Fossil Collecting Codes

The Jurassic Coast Trust supports a pair of key initiatives designed to promote responsible fossil collecting along the Jurassic Coast.

These are the West Dorset Fossil Collecting Code of Conduct and Fossil Recording Scheme, and the recently published Undercliffs National Nature Reserve Fossil Code.

Both of these codes were produced in collaboration with a number of stakeholders, and are designed to strengthen cooperation and communication between those with an interest in fossils from this spectacular World Heritage Site.

The Fossil Collecting Codes, though specifically aimed at experienced collectors, are relevant to everyone and are a key tool to safeguard the scientific heritage of the Jurassic Coast’s fossils.

Ammonites in the slabs - Bella Ormerod_sml
Fossilised ammonites in the "Slabs" in the Undercliffs National Nature Reserve, one of the features that the Undercliffs Fossil Code helps to protect. © Bella Ormerod

Beyond West Dorset and the Undercliffs

In general, for the whole of the World Heritage Site, the Jurassic Coast Trust promotes a site-based approach to managing fossil collecting.  This reflects the very varied conditions that exist along such a diverse coastline. Some places can withstand or even benefit from ongoing active collecting (see the fossil codes above).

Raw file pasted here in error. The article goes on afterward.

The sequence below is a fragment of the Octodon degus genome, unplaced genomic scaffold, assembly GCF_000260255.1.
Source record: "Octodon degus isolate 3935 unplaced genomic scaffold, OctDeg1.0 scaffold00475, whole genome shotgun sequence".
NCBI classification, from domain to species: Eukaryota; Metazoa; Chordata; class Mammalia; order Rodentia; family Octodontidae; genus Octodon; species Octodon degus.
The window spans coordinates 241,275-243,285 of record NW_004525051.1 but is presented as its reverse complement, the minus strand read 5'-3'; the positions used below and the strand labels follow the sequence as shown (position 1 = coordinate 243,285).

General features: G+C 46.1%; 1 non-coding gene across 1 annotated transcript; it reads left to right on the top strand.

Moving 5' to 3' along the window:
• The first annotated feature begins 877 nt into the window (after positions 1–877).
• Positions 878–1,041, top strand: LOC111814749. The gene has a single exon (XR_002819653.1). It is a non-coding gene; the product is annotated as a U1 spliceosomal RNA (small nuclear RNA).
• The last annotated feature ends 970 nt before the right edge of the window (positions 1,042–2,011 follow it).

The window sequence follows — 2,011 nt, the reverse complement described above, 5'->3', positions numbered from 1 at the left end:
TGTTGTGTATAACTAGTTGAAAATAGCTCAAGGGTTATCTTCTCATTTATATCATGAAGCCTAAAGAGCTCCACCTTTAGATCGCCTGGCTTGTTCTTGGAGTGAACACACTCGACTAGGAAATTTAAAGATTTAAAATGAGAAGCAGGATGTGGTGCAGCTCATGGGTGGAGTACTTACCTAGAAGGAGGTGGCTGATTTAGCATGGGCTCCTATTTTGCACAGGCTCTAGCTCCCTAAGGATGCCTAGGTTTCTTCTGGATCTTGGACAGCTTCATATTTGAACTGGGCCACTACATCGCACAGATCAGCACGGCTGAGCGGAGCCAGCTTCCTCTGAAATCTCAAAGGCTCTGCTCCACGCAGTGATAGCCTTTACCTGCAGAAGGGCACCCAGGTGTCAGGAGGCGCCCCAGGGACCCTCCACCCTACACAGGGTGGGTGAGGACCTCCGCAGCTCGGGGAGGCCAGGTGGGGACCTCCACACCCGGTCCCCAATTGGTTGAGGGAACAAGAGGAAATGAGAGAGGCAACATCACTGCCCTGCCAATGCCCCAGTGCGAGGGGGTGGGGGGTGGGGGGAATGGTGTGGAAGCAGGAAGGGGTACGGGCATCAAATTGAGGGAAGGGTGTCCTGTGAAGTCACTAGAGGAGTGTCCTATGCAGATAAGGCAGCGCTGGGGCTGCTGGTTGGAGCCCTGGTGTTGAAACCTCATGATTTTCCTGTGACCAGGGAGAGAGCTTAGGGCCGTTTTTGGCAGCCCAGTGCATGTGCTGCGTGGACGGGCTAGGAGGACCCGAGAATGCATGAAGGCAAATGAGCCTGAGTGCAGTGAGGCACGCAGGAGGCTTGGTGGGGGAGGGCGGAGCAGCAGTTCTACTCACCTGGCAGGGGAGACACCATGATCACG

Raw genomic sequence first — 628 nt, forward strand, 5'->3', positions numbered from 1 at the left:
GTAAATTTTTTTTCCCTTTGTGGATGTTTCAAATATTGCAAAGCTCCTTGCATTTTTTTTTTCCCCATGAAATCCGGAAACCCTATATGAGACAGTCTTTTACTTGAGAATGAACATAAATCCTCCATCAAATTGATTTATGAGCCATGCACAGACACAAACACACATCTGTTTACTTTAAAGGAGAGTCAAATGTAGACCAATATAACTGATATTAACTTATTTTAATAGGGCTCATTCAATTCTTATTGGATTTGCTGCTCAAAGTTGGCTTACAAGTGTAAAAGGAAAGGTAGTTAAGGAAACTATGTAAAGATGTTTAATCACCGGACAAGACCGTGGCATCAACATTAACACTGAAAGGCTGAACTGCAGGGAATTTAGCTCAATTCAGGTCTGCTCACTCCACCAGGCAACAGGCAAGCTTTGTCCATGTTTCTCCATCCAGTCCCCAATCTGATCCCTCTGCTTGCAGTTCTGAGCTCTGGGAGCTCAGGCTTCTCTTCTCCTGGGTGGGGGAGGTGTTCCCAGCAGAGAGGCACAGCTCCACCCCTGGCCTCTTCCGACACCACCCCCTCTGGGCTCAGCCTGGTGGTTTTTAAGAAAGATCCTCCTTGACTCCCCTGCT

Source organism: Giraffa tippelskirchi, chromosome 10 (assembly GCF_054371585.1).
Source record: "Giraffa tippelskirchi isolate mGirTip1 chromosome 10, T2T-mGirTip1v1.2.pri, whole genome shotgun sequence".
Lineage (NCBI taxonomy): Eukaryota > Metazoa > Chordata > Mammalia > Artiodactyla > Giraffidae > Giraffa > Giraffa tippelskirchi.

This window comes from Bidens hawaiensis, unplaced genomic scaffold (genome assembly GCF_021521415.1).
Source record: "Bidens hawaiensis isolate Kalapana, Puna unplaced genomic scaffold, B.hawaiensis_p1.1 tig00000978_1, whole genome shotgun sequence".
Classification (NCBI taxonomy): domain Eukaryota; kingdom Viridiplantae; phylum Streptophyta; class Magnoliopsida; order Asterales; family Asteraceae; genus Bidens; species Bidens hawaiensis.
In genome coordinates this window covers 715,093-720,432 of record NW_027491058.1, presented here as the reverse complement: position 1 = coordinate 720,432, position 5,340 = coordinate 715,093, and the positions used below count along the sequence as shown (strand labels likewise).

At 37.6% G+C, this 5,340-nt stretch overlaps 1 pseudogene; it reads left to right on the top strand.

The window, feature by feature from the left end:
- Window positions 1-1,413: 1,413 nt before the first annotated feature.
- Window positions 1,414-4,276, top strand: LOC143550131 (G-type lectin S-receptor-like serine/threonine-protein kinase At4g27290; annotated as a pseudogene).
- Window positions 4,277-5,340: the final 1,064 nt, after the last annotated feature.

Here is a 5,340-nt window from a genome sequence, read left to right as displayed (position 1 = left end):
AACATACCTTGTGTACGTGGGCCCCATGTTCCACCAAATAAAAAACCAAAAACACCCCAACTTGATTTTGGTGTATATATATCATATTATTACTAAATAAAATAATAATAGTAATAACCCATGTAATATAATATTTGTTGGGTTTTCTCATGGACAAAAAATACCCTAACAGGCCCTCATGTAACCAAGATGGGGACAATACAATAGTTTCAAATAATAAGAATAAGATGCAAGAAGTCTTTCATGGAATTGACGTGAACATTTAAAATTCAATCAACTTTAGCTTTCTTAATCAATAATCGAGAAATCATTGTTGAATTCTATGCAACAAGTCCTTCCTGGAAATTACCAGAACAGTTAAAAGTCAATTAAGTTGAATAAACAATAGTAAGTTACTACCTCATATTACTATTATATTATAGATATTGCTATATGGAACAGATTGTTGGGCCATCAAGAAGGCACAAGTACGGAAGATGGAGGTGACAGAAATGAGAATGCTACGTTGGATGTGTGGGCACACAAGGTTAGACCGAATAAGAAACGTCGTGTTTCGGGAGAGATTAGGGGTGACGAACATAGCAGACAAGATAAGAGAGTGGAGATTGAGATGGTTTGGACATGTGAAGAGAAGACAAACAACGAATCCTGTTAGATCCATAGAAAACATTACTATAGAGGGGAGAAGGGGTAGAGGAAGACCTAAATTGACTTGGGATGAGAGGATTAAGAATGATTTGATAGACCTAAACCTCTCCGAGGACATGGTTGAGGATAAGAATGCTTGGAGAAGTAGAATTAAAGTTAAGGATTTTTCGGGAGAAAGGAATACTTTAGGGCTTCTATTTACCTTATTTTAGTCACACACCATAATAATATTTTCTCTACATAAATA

Others are far more vulnerable. And although the shoreline of the Jurassic Coast is mostly open access there are some restrictions. For example, parts of the Fleet shore are reserved wholly for wildlife, whilst the Smedmore Estate, who own the land around Kimmeridge Bay, have signs that explicitly give notice to visitors that fossil collecting is not allowed on their land without permission.

Then of course there are the MOD ranges at Straight Point, Chickerell and Lulworth, where access is wholly restricted while firing is in progress.

Natural England, the UK government’s advisors for the natural environment in England, provide some basic guidelines for responsible fossil collecting that apply anywhere along the Jurassic Coast. They can be summarised as:

  • Collect only a few specimens from fallen or loose material.
  • Collection of in situ specimens should focus on scientific needs and is likely to require permission.
  • Always record details about where the fossil was found, the more the better.
  • Check if collecting tools are permitted and only use them when it’s absolutely necessary
  • Always avoid disturbance to wildlife, be aware of other people and leave the site in a tidy and safe condition.
  • Seek further advice on specimen identification and care if needed.
  • Ideally, scientifically important specimens should eventually go to a suitable museum where they can be available for further study.

Jurassic Coast Fossil Warden

In order to help bring the message of responsible fossil collecting out onto the beaches of the World Heritage Site, the Jurassic Coast Trust employs a Fossil Warden during the busy school holiday period.

Our current Fossil Warden is Stuart Godman. He covers the coast between Lyme Regis and Charmouth where fossil hunting is a popular activity. Armed with a pocketful of fossils and years of collecting experience, Stuart speaks to around 2,000 people per year, encouraging them to search for fossils responsibly and safely.

Stuart’s position is part-funded by the National Trust, Lyme Regis Town Council, and Charmouth Parish Council.

stuart godman fossil warden
Stuart Godman, Jurassic Coast Fossil Warden. © Sam Rose